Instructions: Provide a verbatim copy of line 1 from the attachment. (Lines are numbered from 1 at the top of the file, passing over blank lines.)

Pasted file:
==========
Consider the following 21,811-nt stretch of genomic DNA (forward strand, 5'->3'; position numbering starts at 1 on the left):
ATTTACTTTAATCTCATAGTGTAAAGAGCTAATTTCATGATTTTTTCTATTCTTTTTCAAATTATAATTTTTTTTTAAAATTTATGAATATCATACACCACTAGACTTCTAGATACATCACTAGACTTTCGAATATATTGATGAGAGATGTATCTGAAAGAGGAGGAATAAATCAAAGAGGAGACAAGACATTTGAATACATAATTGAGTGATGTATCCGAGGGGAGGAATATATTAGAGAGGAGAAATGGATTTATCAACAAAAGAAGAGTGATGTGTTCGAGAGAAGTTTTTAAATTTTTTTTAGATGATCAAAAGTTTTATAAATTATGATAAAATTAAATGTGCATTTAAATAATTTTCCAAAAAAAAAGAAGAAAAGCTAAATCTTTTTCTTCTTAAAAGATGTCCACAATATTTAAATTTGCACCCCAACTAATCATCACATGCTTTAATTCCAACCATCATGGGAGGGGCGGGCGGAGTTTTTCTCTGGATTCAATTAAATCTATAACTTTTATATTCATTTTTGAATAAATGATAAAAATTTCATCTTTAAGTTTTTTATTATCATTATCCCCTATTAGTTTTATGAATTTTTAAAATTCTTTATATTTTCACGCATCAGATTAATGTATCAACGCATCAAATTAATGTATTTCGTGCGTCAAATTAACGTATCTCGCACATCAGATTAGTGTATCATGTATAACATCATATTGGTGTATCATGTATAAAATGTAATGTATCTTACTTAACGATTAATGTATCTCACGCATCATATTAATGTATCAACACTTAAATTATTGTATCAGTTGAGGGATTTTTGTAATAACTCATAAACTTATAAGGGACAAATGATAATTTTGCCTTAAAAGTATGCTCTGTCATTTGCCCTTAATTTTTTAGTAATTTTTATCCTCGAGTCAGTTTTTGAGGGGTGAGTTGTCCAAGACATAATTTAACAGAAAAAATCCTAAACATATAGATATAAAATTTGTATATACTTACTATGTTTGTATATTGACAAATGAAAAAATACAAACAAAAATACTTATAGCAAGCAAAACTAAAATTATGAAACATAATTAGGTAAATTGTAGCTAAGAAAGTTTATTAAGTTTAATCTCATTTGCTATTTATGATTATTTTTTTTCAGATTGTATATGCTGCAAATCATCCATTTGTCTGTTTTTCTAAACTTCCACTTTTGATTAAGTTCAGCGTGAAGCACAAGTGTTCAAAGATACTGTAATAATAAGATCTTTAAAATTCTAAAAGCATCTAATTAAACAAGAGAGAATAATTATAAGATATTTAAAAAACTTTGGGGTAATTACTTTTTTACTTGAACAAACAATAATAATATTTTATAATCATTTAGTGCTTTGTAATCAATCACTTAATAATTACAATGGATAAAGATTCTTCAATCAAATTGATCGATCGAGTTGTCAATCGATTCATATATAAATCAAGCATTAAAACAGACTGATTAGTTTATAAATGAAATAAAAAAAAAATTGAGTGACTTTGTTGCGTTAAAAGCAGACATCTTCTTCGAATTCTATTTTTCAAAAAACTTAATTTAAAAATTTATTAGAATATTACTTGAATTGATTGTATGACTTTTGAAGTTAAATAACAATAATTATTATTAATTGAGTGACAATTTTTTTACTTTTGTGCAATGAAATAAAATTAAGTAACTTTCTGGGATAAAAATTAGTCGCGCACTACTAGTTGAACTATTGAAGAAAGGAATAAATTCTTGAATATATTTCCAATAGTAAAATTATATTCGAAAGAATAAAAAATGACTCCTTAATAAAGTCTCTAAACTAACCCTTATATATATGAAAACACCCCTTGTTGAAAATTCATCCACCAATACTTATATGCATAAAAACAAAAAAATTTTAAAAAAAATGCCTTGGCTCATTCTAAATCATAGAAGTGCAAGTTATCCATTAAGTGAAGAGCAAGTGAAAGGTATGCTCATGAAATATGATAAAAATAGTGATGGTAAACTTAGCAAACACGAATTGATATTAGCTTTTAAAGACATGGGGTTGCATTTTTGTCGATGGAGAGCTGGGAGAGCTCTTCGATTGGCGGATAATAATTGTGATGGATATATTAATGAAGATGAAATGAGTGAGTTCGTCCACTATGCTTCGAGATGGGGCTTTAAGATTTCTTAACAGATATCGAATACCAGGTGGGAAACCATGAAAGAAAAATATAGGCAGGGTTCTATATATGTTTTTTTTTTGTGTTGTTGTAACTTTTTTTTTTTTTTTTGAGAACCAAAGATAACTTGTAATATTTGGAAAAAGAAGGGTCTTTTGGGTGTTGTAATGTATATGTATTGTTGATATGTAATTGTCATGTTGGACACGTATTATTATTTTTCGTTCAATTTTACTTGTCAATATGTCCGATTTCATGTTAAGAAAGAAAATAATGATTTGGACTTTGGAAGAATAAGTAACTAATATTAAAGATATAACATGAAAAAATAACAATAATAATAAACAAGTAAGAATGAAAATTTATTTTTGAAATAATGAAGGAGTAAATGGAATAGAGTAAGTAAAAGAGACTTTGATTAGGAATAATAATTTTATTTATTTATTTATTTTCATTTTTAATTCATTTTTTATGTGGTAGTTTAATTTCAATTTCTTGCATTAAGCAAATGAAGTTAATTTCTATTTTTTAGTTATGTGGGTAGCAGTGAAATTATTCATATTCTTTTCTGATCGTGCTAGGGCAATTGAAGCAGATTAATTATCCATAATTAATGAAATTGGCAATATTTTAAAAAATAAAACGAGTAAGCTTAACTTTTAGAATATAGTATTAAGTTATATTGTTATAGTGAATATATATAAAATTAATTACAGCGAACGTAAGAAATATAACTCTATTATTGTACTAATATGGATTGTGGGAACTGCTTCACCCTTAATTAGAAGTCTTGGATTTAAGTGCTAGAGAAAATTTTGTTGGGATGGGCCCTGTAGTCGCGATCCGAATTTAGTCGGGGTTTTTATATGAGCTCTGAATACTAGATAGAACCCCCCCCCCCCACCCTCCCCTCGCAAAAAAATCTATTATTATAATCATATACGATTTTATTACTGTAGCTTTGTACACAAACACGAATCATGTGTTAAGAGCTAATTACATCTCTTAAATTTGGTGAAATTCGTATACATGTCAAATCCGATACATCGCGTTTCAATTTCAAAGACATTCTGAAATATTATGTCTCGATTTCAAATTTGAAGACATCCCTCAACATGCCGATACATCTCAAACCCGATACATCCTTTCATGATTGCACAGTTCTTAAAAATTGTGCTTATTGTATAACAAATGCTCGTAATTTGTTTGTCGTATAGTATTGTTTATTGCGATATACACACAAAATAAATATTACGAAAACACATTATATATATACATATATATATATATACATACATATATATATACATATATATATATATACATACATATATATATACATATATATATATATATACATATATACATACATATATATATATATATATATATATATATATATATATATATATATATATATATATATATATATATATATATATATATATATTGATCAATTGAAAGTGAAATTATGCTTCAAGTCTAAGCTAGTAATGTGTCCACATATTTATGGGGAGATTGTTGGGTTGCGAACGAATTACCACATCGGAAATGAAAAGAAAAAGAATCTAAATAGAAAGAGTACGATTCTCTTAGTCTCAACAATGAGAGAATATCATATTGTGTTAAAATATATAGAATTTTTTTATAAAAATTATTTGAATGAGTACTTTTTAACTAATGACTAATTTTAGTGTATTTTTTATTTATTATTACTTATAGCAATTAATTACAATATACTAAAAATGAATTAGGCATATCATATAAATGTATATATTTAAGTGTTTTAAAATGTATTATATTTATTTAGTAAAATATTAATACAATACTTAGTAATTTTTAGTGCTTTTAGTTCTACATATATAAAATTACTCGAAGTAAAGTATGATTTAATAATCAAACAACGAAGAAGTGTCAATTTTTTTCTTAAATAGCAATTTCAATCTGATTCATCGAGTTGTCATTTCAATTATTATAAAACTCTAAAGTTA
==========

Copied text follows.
Consider the following 21,811-nt stretch of genomic DNA (forward strand, 5'->3'; position numbering starts at 1 on the left):